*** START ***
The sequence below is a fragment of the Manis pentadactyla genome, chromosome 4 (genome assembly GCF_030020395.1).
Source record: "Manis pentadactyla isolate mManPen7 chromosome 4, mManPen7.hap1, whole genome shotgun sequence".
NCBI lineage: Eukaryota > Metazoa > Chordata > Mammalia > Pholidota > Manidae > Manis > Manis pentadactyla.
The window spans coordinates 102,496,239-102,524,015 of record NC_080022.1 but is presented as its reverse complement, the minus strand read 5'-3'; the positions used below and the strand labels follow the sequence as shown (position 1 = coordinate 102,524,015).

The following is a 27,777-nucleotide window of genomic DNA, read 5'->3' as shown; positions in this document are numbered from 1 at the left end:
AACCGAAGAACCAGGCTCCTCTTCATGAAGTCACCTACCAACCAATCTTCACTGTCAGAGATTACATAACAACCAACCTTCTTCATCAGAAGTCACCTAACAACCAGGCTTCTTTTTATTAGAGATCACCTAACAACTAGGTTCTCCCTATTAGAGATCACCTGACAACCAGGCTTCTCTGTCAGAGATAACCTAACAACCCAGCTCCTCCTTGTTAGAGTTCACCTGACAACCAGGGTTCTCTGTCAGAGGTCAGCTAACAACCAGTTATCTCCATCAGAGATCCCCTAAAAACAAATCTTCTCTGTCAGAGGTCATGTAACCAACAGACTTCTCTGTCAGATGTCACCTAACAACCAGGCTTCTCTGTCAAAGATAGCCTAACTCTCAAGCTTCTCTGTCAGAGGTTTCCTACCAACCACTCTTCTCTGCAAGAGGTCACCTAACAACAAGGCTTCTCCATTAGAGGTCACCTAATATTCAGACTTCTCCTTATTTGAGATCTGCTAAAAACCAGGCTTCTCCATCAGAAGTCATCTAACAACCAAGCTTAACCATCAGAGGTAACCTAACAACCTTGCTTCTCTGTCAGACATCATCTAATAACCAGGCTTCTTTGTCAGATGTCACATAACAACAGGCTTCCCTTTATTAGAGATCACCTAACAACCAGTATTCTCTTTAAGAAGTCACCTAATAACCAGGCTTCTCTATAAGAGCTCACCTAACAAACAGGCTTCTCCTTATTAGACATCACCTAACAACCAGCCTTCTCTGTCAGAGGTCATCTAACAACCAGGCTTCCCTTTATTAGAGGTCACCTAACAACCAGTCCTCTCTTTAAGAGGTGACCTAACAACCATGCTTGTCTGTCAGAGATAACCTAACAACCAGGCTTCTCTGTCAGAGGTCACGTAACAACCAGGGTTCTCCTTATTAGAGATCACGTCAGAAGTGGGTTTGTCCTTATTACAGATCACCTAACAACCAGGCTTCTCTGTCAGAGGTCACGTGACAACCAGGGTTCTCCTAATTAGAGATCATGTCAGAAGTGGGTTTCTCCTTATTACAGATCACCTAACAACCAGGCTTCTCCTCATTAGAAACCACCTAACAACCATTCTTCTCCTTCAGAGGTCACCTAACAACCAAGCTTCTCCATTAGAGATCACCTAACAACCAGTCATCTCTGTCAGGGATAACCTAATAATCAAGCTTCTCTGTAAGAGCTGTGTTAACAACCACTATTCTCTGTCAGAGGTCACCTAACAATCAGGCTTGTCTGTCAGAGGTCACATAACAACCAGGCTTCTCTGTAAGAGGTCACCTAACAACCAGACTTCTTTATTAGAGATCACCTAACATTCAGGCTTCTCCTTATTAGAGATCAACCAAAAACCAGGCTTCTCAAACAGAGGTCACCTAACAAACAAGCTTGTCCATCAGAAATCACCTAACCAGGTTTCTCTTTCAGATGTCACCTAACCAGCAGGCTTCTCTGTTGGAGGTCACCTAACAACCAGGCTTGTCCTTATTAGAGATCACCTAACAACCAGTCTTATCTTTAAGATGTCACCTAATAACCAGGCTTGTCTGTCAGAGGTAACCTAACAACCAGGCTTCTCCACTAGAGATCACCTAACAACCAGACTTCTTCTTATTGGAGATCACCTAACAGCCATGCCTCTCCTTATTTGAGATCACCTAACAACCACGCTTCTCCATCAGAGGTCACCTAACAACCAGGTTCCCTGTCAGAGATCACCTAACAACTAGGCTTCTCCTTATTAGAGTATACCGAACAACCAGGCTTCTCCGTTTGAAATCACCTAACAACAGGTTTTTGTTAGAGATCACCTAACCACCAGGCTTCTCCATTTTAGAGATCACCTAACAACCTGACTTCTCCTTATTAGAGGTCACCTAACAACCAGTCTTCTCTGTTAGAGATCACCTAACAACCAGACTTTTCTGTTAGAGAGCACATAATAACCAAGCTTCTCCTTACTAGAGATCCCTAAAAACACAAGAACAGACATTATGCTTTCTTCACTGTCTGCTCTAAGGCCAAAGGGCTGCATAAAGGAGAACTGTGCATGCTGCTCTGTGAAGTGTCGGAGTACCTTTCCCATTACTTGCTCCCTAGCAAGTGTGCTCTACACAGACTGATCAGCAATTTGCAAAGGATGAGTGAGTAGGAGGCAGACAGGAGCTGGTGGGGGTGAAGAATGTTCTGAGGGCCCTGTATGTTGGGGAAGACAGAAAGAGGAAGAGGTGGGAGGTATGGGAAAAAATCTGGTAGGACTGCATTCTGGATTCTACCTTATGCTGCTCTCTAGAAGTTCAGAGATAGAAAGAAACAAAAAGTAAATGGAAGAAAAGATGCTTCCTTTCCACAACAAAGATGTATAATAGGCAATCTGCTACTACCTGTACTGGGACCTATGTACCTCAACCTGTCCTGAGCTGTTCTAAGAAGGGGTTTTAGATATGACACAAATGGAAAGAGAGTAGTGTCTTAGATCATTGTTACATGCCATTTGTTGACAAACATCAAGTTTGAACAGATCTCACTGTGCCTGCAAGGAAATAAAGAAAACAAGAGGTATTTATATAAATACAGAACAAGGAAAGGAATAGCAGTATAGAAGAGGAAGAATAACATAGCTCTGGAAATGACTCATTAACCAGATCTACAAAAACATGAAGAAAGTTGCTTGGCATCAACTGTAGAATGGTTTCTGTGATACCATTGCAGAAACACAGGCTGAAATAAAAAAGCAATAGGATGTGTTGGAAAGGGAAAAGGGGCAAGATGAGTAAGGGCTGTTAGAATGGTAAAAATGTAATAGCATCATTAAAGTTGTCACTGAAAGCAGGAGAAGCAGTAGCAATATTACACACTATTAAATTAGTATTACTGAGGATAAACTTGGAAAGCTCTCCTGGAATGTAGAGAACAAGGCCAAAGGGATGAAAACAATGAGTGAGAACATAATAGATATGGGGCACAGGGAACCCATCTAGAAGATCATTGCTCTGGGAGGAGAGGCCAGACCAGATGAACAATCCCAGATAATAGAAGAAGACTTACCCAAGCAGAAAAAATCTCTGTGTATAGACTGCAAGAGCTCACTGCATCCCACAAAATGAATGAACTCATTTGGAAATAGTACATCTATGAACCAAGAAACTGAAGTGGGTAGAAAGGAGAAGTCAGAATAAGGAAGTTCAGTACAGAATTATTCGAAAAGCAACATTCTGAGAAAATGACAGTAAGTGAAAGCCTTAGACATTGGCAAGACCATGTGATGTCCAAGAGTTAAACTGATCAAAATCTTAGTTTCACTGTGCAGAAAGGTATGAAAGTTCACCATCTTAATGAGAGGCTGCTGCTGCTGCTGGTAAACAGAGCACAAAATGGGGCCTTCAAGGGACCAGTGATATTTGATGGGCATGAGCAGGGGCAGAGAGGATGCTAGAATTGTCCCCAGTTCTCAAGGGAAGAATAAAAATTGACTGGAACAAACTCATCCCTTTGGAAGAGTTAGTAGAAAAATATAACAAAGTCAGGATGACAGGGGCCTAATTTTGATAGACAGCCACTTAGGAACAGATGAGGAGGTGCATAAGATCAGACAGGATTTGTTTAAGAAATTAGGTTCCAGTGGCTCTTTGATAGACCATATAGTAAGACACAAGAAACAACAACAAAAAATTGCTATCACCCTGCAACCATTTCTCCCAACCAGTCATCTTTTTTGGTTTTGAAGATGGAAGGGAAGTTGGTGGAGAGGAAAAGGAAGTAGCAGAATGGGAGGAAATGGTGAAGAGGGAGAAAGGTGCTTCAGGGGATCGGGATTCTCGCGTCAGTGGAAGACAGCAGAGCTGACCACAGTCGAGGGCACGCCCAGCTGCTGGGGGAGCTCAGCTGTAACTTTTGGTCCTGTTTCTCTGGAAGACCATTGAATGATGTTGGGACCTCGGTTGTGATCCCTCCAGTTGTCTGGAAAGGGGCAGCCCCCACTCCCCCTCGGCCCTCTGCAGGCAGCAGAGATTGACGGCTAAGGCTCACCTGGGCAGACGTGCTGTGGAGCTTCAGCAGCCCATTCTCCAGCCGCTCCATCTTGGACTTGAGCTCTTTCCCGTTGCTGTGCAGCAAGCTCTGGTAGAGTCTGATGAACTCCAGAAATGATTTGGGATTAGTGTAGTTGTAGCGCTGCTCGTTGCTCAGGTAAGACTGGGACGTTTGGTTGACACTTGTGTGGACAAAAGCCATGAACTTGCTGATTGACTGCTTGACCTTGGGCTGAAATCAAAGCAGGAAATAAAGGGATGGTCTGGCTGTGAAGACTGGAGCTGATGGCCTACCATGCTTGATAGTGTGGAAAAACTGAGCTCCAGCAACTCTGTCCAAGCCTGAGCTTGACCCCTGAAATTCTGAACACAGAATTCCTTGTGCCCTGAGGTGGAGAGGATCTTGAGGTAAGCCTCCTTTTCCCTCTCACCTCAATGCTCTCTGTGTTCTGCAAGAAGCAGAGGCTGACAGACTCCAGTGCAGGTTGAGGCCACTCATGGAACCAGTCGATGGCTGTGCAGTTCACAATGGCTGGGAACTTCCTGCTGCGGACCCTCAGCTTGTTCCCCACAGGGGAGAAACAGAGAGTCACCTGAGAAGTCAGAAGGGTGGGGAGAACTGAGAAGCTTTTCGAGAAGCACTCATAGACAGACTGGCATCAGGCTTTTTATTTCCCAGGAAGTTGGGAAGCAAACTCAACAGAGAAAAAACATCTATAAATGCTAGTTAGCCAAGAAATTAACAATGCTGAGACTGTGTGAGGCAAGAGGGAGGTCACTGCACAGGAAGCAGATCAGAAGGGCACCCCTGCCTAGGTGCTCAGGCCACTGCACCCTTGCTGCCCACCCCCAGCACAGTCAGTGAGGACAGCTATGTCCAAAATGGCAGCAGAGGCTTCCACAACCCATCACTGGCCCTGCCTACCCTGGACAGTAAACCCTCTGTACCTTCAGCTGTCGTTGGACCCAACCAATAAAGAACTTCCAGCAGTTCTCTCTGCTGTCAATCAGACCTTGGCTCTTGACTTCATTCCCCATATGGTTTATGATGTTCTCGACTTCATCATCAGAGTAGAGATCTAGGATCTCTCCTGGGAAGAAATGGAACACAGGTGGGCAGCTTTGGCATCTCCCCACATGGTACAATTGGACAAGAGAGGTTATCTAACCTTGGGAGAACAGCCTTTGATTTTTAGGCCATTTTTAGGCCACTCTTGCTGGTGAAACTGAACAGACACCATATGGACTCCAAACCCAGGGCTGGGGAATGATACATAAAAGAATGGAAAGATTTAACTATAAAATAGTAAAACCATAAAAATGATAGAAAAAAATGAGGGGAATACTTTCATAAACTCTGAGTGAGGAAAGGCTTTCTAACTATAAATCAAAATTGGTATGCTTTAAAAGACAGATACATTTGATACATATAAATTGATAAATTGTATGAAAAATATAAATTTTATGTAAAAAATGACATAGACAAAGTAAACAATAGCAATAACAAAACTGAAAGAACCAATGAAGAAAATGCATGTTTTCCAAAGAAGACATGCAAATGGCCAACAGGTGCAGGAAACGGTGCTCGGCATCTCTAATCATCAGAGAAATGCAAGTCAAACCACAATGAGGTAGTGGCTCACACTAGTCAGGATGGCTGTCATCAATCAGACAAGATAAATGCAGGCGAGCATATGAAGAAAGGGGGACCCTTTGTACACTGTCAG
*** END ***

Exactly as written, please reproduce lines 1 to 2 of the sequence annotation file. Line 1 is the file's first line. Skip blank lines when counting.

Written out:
The sequence below is a fragment of the Manis pentadactyla genome, chromosome 4 (genome assembly GCF_030020395.1).
Source record: "Manis pentadactyla isolate mManPen7 chromosome 4, mManPen7.hap1, whole genome shotgun sequence".